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Biologists expect poor UCI sockeye return in ’06

Fish forecast flounders in 2006

Posted: Friday, February 17, 2006

 

  Commercial setnet fishermen pick salmon from nets in Cook Inlet. While last year was a good year for fishers, next year's forecast is less optimistic. Photo by M. Scott Moon

Commercial setnet fishermen pick salmon from nets in Cook Inlet. While last year was a good year for fishers, next year's forecast is less optimistic.

Photo by M. Scott Moon

This year likely will be a tough one for Upper Cook Inlet commercial fishermen.

According to forecast models released by the Alaska Department of Fish and Game, the total sockeye return for the upper inlet is 3.6 million fish, with an estimated harvest by all user groups of roughly 2.1 million fish. That’s a far cry from last season, when commercial fishermen alone harvested 5.1 million sockeye.

The low numbers are mainly the result of a poor return of sockeye to the Kenai River, which is the largest-producing system in the inlet. According to Fish and Game research biologist Mark Willette, the forecast reflects a poor expected return of 5-year-old fish to the Kenai.

“The forecast was based on fry models for the 5-year-old fish,” Willette said. “We had below-average abundance in Kenai and Skilak lakes for this fry year.”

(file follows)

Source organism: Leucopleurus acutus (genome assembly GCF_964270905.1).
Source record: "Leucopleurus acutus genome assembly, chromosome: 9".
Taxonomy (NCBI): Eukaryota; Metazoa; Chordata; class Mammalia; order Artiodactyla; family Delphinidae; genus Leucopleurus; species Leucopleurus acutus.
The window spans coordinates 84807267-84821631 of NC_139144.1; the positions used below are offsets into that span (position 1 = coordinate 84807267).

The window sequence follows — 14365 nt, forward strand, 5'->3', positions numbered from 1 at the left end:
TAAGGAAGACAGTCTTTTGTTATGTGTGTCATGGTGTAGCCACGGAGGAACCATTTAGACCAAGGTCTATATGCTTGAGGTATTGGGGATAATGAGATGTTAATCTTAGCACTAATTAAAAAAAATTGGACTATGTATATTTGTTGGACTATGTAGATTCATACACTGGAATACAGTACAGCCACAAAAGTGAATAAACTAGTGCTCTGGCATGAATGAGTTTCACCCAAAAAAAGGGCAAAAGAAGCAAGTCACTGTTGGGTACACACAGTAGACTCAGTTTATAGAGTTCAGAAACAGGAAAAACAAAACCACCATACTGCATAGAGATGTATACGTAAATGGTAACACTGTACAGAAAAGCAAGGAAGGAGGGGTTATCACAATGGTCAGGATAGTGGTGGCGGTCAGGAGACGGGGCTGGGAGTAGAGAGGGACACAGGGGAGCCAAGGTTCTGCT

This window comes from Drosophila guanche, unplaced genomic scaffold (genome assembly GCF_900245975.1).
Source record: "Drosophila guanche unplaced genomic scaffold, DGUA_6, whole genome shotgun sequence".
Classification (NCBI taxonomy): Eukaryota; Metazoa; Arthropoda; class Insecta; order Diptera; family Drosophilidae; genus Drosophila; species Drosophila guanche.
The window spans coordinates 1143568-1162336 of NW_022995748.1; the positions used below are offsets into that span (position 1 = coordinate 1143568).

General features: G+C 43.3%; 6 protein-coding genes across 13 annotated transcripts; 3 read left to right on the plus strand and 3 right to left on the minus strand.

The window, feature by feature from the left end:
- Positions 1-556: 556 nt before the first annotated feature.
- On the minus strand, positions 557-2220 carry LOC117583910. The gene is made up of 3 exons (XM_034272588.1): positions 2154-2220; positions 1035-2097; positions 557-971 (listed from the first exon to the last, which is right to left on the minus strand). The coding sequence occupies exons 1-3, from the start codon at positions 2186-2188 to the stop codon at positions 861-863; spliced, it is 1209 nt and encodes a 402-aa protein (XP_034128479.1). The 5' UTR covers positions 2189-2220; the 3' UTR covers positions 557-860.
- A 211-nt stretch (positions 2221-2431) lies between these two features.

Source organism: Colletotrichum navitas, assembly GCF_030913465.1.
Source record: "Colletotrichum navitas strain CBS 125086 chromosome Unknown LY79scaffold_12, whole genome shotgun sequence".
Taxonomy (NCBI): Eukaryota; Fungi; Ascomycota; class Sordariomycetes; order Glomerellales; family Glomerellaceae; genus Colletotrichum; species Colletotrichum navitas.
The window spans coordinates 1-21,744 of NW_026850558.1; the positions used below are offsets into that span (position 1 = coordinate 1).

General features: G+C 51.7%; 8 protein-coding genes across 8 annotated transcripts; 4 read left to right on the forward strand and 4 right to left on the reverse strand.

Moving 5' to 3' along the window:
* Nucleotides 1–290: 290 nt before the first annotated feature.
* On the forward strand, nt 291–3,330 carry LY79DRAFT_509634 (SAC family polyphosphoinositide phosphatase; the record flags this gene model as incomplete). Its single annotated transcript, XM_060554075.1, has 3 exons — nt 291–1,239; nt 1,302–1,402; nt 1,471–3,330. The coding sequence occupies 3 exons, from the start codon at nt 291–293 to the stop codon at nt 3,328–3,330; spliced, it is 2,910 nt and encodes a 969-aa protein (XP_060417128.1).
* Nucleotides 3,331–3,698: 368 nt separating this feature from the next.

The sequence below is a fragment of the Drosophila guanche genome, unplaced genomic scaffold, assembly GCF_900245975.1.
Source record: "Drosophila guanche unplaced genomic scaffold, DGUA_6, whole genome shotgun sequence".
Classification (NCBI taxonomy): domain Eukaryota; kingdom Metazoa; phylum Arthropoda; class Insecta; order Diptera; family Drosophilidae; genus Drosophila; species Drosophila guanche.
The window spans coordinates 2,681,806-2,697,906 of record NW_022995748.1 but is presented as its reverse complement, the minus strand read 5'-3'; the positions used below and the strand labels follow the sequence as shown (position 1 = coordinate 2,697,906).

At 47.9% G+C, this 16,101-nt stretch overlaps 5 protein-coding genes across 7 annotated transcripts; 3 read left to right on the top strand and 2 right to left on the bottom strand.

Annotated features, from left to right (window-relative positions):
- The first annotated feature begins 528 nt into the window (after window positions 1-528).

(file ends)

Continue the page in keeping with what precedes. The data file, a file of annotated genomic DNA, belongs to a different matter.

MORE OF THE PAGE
Because 5-year-old fish make up approximately 60 to 70 percent of any year’s run, Willette said 2006 likely will be a down year, with an estimated 1.8 million fish expected to return to the Kenai.

Although the Kenai is expected to be down, the Kasilof River likely will be a bright spot for commercial fishermen again this year. Willette’s forecast is for nearly 1 million fish to return to that system, which has seen above-average returns for the past several years.

A good year on the Kasilof — coupled with expected poor returns on both the Kenai and Susitna systems to the north — could mean conflicts between fishermen are higher than usual this season.

Fish and Game management biologist Jeff Fox said that fishermen south of the Blanchard Line (a regulatory line halfway between the Kenai and Kasilof) could see a solid year, while drift fishermen and setnetters north of the line may end up getting shut out of the action.

“It’s going to be really difficult if there’s a lot of fish in one system and not a lot 15 miles up the way,” he said.

Fox said the upcoming season is expected to open normally, but that he plans to manage fishermen conservatively given the poor expected returns.

“It pretty much starts you out in a conservative frame of mind,” he said. “We will probably be acting fairly early and fairly restrictively.”

Feeling the brunt of management actions likely will be northern district drift fishermen.

“The drifters will likely be restricted to the east side fairly early,” he said. “The northern district may see closures earlier than they’re used to.”

Fox said emergency openings and additional hours of fishing time will be restricted until managers are confident that adequate numbers of fish have escaped into the major river systems of the upper inlet.

The restrictions on fishing time, Fox said, likely will mean a long and difficult season for managers and fishermen alike.

“There will not be a lot of happy people,” he said.

Matt Tunseth is a freelance writer who lives in Kenai.



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